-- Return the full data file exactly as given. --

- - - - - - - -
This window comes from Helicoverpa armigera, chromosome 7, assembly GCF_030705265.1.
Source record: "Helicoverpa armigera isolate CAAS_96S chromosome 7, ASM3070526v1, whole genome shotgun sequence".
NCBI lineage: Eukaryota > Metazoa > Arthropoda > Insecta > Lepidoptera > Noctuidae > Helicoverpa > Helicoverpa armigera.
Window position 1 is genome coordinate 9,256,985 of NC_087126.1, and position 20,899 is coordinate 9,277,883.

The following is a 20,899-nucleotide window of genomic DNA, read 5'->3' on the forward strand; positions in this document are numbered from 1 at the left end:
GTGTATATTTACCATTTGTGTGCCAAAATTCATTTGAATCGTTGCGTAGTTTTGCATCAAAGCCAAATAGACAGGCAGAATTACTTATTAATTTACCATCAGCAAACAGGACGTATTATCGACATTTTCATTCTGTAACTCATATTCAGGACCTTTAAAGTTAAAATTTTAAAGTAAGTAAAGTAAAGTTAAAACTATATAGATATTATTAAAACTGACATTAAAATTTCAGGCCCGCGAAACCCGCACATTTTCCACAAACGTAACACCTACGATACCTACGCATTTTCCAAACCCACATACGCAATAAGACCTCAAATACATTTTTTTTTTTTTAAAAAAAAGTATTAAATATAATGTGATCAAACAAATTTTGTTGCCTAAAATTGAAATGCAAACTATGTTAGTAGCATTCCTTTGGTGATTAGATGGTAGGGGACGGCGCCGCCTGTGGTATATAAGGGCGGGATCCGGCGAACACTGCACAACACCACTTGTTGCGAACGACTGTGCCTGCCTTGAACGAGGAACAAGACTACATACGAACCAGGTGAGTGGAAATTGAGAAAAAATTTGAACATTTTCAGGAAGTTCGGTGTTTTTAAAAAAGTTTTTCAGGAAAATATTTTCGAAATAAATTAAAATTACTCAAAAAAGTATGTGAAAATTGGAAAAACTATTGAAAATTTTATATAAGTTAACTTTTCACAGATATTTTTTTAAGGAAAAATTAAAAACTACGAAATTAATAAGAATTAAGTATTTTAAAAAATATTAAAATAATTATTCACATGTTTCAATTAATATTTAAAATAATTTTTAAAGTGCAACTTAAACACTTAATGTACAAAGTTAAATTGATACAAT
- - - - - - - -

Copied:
This window comes from Helicoverpa armigera, chromosome 7, assembly GCF_030705265.1.
Source record: "Helicoverpa armigera isolate CAAS_96S chromosome 7, ASM3070526v1, whole genome shotgun sequence".
NCBI lineage: Eukaryota > Metazoa > Arthropoda > Insecta > Lepidoptera > Noctuidae > Helicoverpa > Helicoverpa armigera.
Window position 1 is genome coordinate 9,256,985 of NC_087126.1, and position 20,899 is coordinate 9,277,883.

The following is a 20,899-nucleotide window of genomic DNA, read 5'->3' on the forward strand; positions in this document are numbered from 1 at the left end:
GTGTATATTTACCATTTGTGTGCCAAAATTCATTTGAATCGTTGCGTAGTTTTGCATCAAAGCCAAATAGACAGGCAGAATTACTTATTAATTTACCATCAGCAAACAGGACGTATTATCGACATTTTCATTCTGTAACTCATATTCAGGACCTTTAAAGTTAAAATTTTAAAGTAAGTAAAGTAAAGTTAAAACTATATAGATATTATTAAAACTGACATTAAAATTTCAGGCCCGCGAAACCCGCACATTTTCCACAAACGTAACACCTACGATACCTACGCATTTTCCAAACCCACATACGCAATAAGACCTCAAATACATTTTTTTTTTTTTAAAAAAAAGTATTAAATATAATGTGATCAAACAAATTTTGTTGCCTAAAATTGAAATGCAAACTATGTTAGTAGCATTCCTTTGGTGATTAGATGGTAGGGGACGGCGCCGCCTGTGGTATATAAGGGCGGGATCCGGCGAACACTGCACAACACCACTTGTTGCGAACGACTGTGCCTGCCTTGAACGAGGAACAAGACTACATACGAACCAGGTGAGTGGAAATTGAGAAAAAATTTGAACATTTTCAGGAAGTTCGGTGTTTTTAAAAAAGTTTTTCAGGAAAATATTTTCGAAATAAATTAAAATTACTCAAAAAAGTATGTGAAAATTGGAAAAACTATTGAAAATTTTATATAAGTTAACTTTTCACAGATATTTTTTTAAGGAAAAATTAAAAACTACGAAATTAATAAGAATTAAGTATTTTAAAAAATATTAAAATAATTATTCACATGTTTCAATTAATATTTAAAATAATTTTTAAAGTGCAACTTAAACACTTAATGTACAAAGTTAAATTGATACAAT